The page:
I managed to get an appointment with my GP. She said we should try a third tablet, solifenacin, and gave me a printout of my bladder scan results ‘just in case’.  It appears that I have an overactive bladder although by that evening when my plumbing had packed up that was not what it felt like. So it was off to A&E which fortunately wasn’t too busy. There were a lot of people in green scrubs walking around although I didn’t actually see anything happening – that must all have happened in the side rooms.

I had another bladder scan and I found that my blood pressure had rocketed to 186/97 when it was usually closer to 130/70. I paced around for a while until I was sorted out. It was the sort of thing that made me wince to think about but wasn’t too bad. I did twitch (to put it mildly) a couple of times. I am pretty certain I didn’t injure anybody. It was a great relief. We were home by 2.30 next morning.

What happens next I am not sure, we will just have to wait and see. But it is definitely an improvement on the position two weeks ago.

Not what you usually expect to see in your rear view mirror!

Hold on a mo, you said that was your fifth visit but you’ve only told us about four” I hear those of you who can count saying. “What about your  second visit to A&E?“. This was when we were rescuers for our local wildlife hospital. We got all the bigger (and sometimes messier) animals – swans, foxes, badgers and deer. This time it was one of the smaller deer, a muntjac, which had been hit by a car and was concussed. It was spotted by another driver who was able to pick it up and put it in the front footwell of their car. I was told that it was very docile. However when I opened the car door and went to grab an antler (always my first move with a male muntjac) he immediately leapt up and bounced around the car, onto the parcel shelf, into me and on to the parcel shelf. My face felt wet and I realised that I had a couple of cuts. I shut the door and stepped back. After liberal application of elastoplast I returned with a large net which I put over him before grabbing his antlers and picking him up. I put him in a deer-shaped box and took him back to the hospital. By the next day he had recovered well enough to be released. Meanwhile I headed off to A&E where I was patched up with stitches on my cheek and above my eye. It could have been much worse. The rather noticeable gauze and tape covering much of my face caused a number of comments at work the next day.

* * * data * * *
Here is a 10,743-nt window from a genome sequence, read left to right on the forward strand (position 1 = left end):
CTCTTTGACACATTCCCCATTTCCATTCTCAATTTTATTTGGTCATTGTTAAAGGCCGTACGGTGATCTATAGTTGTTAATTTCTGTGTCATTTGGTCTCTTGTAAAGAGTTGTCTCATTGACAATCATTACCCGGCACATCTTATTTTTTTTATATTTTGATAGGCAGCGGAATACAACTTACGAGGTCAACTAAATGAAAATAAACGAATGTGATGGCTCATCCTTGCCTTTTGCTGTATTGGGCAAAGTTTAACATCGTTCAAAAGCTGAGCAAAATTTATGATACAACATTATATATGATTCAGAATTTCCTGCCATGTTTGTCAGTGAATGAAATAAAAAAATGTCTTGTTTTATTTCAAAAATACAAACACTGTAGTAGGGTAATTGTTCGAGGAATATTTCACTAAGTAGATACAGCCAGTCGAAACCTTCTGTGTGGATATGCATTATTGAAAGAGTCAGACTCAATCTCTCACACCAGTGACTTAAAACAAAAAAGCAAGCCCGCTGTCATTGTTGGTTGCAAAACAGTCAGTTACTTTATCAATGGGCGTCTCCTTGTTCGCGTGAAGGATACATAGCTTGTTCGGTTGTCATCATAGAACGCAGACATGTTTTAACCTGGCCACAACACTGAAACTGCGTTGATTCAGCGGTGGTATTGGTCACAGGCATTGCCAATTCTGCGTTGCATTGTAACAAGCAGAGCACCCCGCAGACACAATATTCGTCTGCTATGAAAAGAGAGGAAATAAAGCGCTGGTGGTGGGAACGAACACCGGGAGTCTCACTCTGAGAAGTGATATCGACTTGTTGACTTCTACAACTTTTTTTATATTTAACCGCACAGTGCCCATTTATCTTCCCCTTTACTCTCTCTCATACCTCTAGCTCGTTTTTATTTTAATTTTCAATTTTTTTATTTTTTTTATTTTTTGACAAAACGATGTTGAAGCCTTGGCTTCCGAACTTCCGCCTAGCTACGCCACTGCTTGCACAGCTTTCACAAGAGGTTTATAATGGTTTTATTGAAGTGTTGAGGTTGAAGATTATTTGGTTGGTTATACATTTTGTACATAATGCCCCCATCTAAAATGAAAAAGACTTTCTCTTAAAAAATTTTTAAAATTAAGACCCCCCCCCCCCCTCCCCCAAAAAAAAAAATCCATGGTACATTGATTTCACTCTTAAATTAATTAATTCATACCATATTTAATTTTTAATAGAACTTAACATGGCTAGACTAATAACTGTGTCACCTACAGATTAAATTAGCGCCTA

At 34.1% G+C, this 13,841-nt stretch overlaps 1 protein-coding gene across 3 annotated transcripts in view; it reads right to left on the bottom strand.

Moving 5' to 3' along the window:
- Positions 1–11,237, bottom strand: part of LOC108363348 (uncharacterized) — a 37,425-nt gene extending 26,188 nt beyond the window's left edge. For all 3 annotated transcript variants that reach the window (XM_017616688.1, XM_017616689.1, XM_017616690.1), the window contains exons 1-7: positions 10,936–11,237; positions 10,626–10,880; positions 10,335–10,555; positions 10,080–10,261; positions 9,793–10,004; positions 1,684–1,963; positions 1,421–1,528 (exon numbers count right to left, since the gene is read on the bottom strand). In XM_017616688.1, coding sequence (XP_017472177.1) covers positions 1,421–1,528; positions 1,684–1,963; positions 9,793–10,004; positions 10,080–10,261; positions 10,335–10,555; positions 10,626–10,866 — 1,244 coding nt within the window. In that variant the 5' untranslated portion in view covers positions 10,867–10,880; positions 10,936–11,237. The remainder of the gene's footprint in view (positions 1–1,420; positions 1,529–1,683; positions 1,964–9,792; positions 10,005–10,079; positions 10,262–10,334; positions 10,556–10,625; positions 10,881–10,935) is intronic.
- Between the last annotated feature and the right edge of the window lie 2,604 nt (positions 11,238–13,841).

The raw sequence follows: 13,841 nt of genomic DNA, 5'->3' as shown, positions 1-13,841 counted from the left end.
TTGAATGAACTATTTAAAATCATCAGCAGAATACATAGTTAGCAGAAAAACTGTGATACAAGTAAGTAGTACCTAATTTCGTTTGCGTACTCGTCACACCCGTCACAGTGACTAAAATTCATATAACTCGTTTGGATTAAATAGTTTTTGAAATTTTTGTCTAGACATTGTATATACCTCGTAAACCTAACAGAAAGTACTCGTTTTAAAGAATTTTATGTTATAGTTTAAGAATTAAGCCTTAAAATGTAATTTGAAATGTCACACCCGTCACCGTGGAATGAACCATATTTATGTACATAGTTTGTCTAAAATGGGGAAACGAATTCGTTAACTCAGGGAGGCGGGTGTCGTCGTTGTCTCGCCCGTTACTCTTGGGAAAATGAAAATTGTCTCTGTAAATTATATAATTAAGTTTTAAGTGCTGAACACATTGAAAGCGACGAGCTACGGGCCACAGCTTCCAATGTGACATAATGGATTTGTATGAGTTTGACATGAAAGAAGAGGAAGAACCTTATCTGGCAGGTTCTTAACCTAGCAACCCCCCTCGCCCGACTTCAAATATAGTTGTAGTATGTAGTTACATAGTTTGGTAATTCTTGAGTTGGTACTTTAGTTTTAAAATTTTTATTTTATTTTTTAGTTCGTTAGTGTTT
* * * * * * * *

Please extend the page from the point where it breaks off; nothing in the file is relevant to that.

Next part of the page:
So a bit of drama for me but put into perspective by the services and ceremonies this weekend around the country marking the centenary of the armistice.


Both my Grandfathers served in the First World War, one in the Royal Army Medical Corps and one in the British Expeditionary Force and then the Royal Flying Corps. My Grandmother’s brother paid the ultimate price (which I described in A casualty of war).